The Films of Sidney Lumet: '12 Angry Men'

Photo: Maunet
A dissenting juror in a murder trial slowly manages to convince the others that the case is not as obviously clear as it seemed in court.

1957's 12 Angry Men was Sidney Lumet's first foray into feature film directing, and what a way to begin. Heralded as an american classic, it's also a seminal film from the 1950s and maybe even Lumet's most universally praised and recognized work. It's also a film driven exclusively by the dialogue of twelve men in one small setting; aside from a few moments outside of the courthouse in the beginning and end of the film, the overwhelming majority takes place within a single jury room.

In 12 Angry Men, the path to justice is dissected, exposing all of its challenges and inhibitions. It also gradually showcases each jury member's personal prejudices, preconceptions and unwitting biases. Lumet's subtle camerawork slowly induces a sense of claustrophobia, creating a type of energy that comes from tension, body language and personality conflict. It's as talky as you would expect a film of it's nature to be, but it's superbly written, with great performances and equally great camerawork to keep the mood tense and the suspense potent.

More after the jump...

Photo: Film Squish
12 Angry Men is a transcendeent courtroom drama in the sense that it begins with the judge instructing the twelve jurors how to proceed in their deliberations. The closing arguments have already been made, and all that's left is for the jurors to determine guilt. We, as the audience, are presented the case and testimonies only by way of each juror's recollection of them, and it's here that we're exposed to the details of the crime and each juror's prejudices and preconceptions; this narrative technique allows the details of the crime to unfold for viewers so that they can also take part in the deliberation process. It also serves as an exposé on the way that socially inheritied biases and prejudices can shape a person's decision making. The film never tries to truly insist upon the guilt or innocence of the defendant, as it more explicitly focuses on the issues of reasonable doubt, subjectivity vs. objectivity, and the propensity for human error. The film will always remain relevant because these are the same types of sociological issues that shape debates on politics, religion, etc.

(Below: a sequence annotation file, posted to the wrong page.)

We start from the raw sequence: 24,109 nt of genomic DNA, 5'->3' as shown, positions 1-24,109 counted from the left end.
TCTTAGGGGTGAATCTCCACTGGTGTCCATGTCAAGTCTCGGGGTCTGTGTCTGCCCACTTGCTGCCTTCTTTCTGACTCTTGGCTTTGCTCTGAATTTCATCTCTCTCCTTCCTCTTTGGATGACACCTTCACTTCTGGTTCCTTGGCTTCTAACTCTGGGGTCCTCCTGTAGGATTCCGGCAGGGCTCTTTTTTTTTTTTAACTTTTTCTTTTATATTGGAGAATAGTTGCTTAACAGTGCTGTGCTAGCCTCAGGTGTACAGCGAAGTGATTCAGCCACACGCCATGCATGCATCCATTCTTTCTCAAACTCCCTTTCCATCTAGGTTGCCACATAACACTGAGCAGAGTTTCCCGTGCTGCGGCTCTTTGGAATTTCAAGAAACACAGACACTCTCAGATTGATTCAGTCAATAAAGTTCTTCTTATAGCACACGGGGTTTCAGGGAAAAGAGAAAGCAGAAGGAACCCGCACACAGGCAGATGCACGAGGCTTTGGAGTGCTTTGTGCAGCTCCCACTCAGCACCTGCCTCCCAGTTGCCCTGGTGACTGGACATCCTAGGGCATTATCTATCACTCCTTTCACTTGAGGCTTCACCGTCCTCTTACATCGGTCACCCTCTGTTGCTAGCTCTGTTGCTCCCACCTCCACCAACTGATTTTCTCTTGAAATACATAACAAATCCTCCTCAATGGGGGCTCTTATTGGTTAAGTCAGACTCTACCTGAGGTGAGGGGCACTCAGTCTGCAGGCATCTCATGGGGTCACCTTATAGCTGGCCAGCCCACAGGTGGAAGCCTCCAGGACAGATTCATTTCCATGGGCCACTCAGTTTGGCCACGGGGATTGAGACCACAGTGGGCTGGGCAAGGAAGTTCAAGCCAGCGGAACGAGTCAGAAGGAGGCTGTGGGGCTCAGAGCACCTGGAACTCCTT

Photo: Reel Life Wisdom
Ultimately, what 12 Angry Men is trying to illustrate is that the american justice system is flawed because the human thought process is, too. It's as simple as that but it's also exhausting and challenging and something that could be deliberated for days on end without reaching a simple verdict or consensus. It takes no shortcuts in presenting these issues and because of that, it will always remain as one of the most powerful, thought-provoking and resonating courtroom dramas of all time. Lumet would later go on to explore similar themes and narrative settings (think Serpico, Prince of the City, Murder on the Orient Express, etc.) but he never nailed it quite as good as he did here.

  • As shooting of the film went on, director Sidney Lumet gradually changed to lenses of longer focal lengths, so that the backgrounds seemed to close in on the characters, creating a greater feeling of claustrophobia.
  • Henry Fonda disliked watching himself on film, so he did not watch the whole film in the projection room. But before he walked out he said quietly to Sidney Lumet, "Sidney, it's magnificent."
  • After a short but rigorous rehearsal schedule, the film was shot in less than three weeks for a budget of just $350,000.

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